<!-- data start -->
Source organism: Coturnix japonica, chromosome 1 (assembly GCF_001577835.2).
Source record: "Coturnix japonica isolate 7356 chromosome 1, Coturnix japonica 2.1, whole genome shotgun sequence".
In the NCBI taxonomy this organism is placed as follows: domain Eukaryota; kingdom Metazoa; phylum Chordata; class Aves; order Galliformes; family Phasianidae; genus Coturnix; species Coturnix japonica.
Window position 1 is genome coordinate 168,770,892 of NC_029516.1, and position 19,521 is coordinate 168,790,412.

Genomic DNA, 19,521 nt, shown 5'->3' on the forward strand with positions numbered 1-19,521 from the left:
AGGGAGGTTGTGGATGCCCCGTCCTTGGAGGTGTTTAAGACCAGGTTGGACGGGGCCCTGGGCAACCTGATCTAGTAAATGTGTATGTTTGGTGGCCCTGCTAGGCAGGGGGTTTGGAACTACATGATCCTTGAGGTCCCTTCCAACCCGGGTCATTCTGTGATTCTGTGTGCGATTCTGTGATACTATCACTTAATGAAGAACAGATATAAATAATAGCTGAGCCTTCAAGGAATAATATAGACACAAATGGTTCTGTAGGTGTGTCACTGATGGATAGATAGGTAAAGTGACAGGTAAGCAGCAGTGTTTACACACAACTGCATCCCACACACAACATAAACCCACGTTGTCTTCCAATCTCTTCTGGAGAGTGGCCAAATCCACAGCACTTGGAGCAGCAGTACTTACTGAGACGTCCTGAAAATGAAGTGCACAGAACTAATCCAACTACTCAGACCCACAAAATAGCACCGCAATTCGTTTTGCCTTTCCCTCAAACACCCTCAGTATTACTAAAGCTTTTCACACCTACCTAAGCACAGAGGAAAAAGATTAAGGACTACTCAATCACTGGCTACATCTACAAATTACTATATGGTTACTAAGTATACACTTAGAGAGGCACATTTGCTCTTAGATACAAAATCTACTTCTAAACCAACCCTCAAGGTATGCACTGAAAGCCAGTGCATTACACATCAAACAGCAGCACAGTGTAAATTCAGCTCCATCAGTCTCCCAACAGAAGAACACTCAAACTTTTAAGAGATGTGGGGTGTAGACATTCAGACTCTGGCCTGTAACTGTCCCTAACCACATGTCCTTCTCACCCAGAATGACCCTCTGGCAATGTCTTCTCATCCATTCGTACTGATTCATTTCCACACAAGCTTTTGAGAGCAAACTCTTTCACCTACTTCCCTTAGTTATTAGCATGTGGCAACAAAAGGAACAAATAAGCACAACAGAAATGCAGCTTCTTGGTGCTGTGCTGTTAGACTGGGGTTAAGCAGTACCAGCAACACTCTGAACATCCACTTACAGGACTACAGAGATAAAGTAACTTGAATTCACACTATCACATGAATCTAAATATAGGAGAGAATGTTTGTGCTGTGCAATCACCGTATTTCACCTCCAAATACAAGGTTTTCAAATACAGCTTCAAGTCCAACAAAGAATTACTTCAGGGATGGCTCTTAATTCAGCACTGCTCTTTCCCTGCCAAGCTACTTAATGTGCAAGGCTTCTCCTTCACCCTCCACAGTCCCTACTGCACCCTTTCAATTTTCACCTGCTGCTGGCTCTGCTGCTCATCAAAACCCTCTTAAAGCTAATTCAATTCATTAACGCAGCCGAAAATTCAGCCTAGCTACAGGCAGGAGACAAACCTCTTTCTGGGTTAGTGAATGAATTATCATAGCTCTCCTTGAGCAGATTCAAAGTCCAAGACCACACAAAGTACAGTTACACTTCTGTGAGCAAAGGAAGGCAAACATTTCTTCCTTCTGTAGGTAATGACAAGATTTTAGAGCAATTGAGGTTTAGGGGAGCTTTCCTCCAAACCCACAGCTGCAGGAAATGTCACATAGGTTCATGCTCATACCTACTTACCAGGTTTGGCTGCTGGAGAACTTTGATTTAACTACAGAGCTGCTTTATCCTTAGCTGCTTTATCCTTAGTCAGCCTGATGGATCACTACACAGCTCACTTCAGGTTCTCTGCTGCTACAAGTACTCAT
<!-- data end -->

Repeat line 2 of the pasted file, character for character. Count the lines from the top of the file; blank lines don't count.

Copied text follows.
Source record: "Coturnix japonica isolate 7356 chromosome 1, Coturnix japonica 2.1, whole genome shotgun sequence".